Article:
- Concerns of ballooning external deficit stem from government’s decision to keep oil prices unchanged
Panic gripped the Pakistan Stock Exchange (PSX) on Monday as the benchmark KSE-100 index fell below the 43,000 point level, amid concerns of ballooning external deficit stemming from the government’s decision to keep oil prices unchanged.
The government on Sunday ruled out an immediate increase in the prices of petroleum products as the market forecast a hike in rates of up to Rs86 per litre in the event that fuel and energy subsidies are curtailed.
While the government continues with the subsidies, investor sentiment took a hit as expectation of increase in external deficit triggered panic.
The session kicked off with a steep slide and weak investor interest made the KSE-100 nosedive over 1,000 points in initial minutes. At this point, value hunting from market participants helped it recover marginally.
However, political uncertainty and concerns over suspension of the International Monetary Fund (IMF) programme triggered a selling spree in the final hour, pushing the market to its lowest closing level since March 2021.
At close on Monday, the KSE-100 ended with a loss of 819.14 points, down 1.88%, to finish at 42,667.32.
Speaking to Business Recorder, BMA Capital Executive Director Saad Hashemy said that the equity market nosedived on the back of status quo in oil prices, which raised concerns of the external deficit widening to unsustainable levels.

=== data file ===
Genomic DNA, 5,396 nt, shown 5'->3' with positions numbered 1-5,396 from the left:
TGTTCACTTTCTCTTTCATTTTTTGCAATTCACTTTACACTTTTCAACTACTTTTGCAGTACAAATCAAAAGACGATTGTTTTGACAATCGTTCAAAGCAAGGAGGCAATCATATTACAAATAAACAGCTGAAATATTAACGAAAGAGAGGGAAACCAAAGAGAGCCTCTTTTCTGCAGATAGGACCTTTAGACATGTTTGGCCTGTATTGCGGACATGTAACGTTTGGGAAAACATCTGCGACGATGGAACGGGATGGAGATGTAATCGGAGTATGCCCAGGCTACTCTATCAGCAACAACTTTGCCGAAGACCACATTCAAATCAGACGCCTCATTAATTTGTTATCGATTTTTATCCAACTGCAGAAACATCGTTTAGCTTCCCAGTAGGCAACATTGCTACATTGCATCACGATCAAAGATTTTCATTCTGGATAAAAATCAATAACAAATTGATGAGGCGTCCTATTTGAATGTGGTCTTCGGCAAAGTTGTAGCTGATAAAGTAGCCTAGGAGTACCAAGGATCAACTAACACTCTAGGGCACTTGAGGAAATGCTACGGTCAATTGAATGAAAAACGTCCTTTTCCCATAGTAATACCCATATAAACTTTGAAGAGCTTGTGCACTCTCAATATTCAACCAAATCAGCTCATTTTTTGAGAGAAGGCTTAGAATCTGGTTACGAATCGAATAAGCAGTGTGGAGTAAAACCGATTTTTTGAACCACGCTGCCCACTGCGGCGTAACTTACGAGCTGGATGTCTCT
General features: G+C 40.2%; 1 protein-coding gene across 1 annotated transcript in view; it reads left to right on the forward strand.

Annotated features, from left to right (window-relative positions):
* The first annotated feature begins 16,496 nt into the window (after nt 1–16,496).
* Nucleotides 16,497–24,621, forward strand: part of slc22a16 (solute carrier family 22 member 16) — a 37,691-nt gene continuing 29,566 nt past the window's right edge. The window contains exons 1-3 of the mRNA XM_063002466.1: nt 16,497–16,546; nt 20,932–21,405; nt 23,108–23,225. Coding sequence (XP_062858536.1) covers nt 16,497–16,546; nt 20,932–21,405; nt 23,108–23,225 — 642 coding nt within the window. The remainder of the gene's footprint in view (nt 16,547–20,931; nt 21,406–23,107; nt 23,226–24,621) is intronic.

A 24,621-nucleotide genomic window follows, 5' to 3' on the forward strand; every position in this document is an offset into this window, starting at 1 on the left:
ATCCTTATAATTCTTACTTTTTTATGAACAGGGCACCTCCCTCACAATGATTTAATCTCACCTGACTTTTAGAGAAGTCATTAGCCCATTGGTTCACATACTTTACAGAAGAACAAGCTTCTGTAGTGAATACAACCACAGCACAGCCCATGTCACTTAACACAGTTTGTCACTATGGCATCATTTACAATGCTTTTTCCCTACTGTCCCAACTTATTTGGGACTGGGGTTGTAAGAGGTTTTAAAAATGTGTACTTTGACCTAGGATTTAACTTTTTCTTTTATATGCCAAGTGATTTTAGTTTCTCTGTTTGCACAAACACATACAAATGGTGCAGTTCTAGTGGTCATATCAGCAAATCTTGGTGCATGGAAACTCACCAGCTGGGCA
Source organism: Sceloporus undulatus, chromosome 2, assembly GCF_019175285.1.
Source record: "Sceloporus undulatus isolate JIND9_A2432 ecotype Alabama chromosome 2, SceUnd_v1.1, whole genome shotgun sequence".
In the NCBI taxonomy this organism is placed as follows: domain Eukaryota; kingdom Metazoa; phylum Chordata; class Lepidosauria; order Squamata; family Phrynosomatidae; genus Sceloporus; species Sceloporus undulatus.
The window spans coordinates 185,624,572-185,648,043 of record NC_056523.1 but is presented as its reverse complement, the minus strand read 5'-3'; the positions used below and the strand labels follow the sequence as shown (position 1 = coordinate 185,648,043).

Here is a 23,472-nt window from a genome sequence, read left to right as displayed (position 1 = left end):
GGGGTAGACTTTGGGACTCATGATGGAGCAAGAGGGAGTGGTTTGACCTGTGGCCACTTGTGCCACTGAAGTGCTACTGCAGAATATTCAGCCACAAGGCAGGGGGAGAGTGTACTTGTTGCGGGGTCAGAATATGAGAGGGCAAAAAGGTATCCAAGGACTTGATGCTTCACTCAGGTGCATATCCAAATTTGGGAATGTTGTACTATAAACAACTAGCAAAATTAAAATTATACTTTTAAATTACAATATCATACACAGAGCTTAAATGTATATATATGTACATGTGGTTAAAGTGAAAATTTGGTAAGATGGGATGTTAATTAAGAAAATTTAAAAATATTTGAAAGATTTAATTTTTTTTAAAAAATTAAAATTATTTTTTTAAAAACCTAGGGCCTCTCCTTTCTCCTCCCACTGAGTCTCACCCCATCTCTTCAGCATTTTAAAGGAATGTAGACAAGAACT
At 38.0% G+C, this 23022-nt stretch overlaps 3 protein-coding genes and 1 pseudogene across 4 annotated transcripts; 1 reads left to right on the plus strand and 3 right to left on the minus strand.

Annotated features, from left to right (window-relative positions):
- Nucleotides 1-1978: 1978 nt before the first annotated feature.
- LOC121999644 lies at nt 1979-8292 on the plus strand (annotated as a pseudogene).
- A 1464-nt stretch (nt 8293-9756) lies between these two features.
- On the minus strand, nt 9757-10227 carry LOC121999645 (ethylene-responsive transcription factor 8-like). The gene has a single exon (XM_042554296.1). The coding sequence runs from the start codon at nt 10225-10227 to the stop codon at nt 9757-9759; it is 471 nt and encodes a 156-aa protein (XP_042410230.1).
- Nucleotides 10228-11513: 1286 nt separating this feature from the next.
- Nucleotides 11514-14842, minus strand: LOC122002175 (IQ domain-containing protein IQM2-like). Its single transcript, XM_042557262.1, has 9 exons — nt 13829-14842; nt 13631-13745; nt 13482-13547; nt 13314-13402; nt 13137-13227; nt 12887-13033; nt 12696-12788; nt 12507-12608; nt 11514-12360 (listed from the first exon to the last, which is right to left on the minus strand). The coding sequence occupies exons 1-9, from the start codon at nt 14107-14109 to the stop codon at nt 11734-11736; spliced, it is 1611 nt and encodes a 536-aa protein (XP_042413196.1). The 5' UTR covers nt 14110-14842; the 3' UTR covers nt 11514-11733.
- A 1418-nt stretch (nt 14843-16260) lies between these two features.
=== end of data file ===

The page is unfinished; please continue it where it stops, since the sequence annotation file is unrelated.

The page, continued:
“In addition, the ongoing political and economic uncertainty aided the dip. Plus, there is widespread panic in the market over lack of developments on the IMF front,” he said.
The market analyst stressed that the equity market had turned attractive because stock prices had dived to low valuations and double digit dividends were being disbursed by companies.
In a report, Capital Stake said indices at the PSX "dipped lower and lower all day long while volumes appreciated from last close. As per analysts, the government’s delay over the growing economic crisis caused panic amongst investors who resorted to selling.”
Over the weekend, the government decided to keep petrol prices unchanged at Rs149.86 for the fortnight.
The government will bear the price differential of Rs47.02 per litre. Breakup of petrol prices showed that their base price increased by Rs17.42 to Rs184.37. Retailer and freight cost remained constant at Rs12.51 while taxation remained zero.
On the economic front, the rupee sustained its downward trend and devalued by Rs1.65 on Monday to close at record low level of Rs194.18 against the greenback.
Sectors driving the benchmark KSE-100 index downward included banking (175.31 points), cement (127.24 points) and technology and communication (111.24 points)
Volume on the all-share index rose to 250.45 million from 208.11 million on Friday. The value of shares traded surged to Rs8.91 billion from Rs6.97 billion recorded in the previous session.
Lotte Chemical was the volume leader with 18.14 million shares, followed by Pak Refinery with 18.07 million shares, and Cnergyico PK with 14.17 million shares.
Shares of 340 companies were traded on Monday, of which 63 registered an increase, 263 recorded a fall, and 14 remained unchanged.